** Update: **I’ve added a link to the Perl progam I used to do these simulations.

Oliver Roeder presents a weekly puzzler on FiveThirtyEight, and this week it was a baseball-themed puzzle. Assume a sport (say, “baseball”) in which each team plays 162 games in a season. Also assume a “division” (e.g. the “AL East”) containing 5 teams, each of exactly equal skill. In other words, each team has exactly a 50% chance of winning any given game. The puzzle is to compute the expected value of wins for the division-winner.

Interestingly, the problem is open to interpretation, and the result I get depends on what assumptions I make. My initial assumption was to treat each game for each team as a simple coin-flip. I ran 100,000 simulated “seasons”, getting an average of 88.4 wins for the division leader. But games have two teams, and who the opponent is could matter to this problem. In an extreme situation, the “coin flip” model could result in winning the division with 0 wins, in the highly improbable event that each team lost every game.

Since I happened to have the 2016 MLB schedule available, I used it for each game. This adds the constraint that in games involving two teams in the same division, one team winning implies its opponent must lose. Doing this, I got an average of 88.8 wins for the division winner.

The third variant I tested produced the toughest constraint: I assumed the five teams only played games among themselves (at least 40 against each opponent). Thus every win for one team always means a loss for its opponent. This gave me an average of 89.3 wins for the division winner.

There are other corner cases I can envision: for example, if two or more teams tie for the lead, there might be a one-game playoff (or some larger sequence of playoffs) to break the tie, but those games would count as “regular season” games.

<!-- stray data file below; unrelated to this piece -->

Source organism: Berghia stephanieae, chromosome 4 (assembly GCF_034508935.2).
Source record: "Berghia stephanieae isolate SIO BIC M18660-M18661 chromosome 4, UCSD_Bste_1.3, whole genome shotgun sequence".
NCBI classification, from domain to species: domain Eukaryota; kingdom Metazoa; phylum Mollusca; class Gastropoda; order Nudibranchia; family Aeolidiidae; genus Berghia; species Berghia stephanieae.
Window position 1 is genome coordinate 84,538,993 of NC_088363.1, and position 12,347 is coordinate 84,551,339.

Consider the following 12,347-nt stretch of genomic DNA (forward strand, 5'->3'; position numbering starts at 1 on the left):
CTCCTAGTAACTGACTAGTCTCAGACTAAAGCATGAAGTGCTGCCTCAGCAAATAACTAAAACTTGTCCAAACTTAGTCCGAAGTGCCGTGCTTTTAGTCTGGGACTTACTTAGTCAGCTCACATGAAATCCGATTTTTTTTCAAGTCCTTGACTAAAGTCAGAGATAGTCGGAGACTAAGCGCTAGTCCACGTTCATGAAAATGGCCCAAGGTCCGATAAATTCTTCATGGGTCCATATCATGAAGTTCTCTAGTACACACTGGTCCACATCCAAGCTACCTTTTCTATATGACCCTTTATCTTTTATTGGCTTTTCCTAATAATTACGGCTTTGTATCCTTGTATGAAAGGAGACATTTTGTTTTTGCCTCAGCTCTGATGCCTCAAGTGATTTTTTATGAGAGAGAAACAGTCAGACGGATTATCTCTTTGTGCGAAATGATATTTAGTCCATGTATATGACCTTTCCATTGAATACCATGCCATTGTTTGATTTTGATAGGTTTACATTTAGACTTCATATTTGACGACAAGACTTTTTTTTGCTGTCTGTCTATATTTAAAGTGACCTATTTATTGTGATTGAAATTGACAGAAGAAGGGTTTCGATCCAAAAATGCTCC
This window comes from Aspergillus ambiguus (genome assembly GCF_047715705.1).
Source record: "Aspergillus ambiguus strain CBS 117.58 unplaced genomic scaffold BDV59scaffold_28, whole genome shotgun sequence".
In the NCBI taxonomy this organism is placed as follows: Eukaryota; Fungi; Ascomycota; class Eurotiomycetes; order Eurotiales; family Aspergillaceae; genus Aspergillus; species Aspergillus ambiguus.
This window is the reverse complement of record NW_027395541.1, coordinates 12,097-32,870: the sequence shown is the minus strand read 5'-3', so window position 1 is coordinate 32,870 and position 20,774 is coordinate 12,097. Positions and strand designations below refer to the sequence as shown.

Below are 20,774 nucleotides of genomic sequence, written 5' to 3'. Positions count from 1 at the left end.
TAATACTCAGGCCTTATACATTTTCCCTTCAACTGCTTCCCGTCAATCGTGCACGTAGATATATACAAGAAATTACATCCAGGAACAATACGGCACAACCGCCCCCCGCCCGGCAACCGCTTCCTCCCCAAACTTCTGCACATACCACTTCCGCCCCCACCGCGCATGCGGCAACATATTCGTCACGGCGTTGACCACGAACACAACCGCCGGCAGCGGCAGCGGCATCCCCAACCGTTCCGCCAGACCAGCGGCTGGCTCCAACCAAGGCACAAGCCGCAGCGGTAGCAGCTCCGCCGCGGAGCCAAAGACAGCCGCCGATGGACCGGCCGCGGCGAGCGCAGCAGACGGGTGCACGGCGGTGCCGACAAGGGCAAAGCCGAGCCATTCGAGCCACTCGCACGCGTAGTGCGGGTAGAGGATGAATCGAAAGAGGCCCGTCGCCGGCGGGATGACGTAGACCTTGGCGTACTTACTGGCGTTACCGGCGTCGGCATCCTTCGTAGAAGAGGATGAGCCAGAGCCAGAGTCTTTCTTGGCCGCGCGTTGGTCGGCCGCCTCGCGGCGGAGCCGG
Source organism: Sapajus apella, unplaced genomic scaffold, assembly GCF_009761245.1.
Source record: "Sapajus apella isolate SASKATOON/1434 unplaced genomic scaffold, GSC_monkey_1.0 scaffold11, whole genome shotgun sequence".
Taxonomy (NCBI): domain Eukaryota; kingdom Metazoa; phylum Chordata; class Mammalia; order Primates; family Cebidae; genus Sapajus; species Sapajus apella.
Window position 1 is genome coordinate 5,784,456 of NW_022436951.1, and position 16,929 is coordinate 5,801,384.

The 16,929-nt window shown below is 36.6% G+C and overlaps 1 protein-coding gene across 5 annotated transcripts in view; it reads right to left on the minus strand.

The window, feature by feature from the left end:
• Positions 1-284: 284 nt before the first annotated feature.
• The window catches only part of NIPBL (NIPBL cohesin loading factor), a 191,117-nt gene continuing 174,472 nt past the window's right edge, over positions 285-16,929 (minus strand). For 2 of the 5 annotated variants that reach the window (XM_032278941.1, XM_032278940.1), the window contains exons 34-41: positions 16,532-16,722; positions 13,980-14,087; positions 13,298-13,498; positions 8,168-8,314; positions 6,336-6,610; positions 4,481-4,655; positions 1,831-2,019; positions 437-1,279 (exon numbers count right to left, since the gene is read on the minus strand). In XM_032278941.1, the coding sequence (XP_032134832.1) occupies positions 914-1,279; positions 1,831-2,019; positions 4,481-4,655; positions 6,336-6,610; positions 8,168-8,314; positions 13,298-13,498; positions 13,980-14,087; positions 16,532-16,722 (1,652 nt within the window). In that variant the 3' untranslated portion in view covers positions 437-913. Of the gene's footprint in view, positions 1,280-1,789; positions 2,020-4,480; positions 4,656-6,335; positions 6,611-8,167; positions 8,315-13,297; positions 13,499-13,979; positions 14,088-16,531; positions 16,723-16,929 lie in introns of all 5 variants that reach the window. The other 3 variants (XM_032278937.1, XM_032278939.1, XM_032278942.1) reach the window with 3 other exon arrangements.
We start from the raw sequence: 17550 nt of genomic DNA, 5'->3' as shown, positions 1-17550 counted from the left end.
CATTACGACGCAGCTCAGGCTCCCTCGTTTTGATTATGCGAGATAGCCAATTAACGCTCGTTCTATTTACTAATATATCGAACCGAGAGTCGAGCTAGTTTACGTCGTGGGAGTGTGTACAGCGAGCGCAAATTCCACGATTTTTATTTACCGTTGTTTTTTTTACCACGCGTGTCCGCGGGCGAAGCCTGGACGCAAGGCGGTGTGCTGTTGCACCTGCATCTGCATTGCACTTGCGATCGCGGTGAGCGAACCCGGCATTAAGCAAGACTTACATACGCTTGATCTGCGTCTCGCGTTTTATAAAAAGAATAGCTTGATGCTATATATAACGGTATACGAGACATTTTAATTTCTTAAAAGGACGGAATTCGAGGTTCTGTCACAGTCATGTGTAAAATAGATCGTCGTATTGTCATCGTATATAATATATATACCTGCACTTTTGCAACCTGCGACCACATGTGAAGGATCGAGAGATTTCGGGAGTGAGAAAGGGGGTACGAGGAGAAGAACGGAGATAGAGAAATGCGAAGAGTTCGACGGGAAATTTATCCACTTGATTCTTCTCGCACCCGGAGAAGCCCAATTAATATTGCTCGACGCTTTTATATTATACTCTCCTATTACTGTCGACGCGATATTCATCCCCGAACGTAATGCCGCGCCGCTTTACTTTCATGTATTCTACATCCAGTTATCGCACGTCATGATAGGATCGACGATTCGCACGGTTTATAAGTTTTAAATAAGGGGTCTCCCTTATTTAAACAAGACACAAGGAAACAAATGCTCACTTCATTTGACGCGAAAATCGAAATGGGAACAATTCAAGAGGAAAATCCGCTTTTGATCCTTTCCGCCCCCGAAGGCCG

So I modified my program to track ties for the championship, and also to let me specify a number of games against division opponents in the schedule. Rerunning for different levels, I got this table when simulating 10000 seasons for each different schedule type:

Tot G | Div G | Avg Champ Wins | Sole Winner | 2 Way Tie | 3 Way Tie | 4 Way Tie | 5 Way Tie |
---|---|---|---|---|---|---|---|

810 | 0 | 88.41 | 91313 | 8059 | 591 | 37 | 0 |

760 | 50 | 88.50 | 91315 | 8086 | 578 | 21 | 0 |

710 | 100 | 88.62 | 91421 | 7975 | 575 | 28 | 1 |

660 | 150 | 88.72 | 91565 | 7851 | 552 | 31 | 1 |

620* | 190 | 88.83 | 91688 | 7733 | 557 | 22 | 0 |

610 | 200 | 88.83 | 91730 | 7717 | 526 | 27 | 0 |

560 | 250 | 88.93 | 91726 | 7718 | 528 | 27 | 1 |

510 | 300 | 89.06 | 91884 | 7599 | 499 | 18 | 0 |

460 | 350 | 89.17 | 91795 | 7679 | 496 | 30 | 0 |

405 | 405 | 89.27 | 92131 | 7418 | 434 | 15 | 2 |

* In this case, I used the actual 2016 MLB schedule to determine games.

So what can we see? Rounding to one decimal place for expected wins, this later run replicated the findings from my earlier runs for the 0 division games, all division games, and actual MLB schedule cases.

The constraint that a win for one team implies a loss for a division rival has a real effect, not just on the average wins of the division winner, but also on how likely there is to be a tie for the division lead. You’re more likely to have a tie for the lead when teams play fewer games against their division rivals, because the more often one team wins implies another loses, the less likely two teams will match the same above average win total.

The 5-way tie is extremely unlikely in any event, as it implies all five teams go 81-81. But I would expect it would be more common in the all division games scenario than in the 0 division games one, because in the latter case the cumulative division record will usually not be .500, while in the former case it always is by definition.

All of this is done via a simulation program. If we take the 0 division games assumption (i.e. each team’s games are all their own coin flip, independent of results of any other team), the team wins will follow a binomial distribution where N = 162. So there probably is a closed-form way to arrive at the numbers I show above – compute the expected value of the highest of five independent draws from the binomial distribution. Adjusting for schedule constraints complicates the problem further from an analytical perspective, and since I already have a simulation program now, that’s good enough for me!

The key point here is that when teams play other division members, there’s one random event which gives two results, but when they play outside teams there’s still one random event, but which now gives only one relevant result in this model. So having more games against division teams leads to a somewhat higher expected win total for the division winner.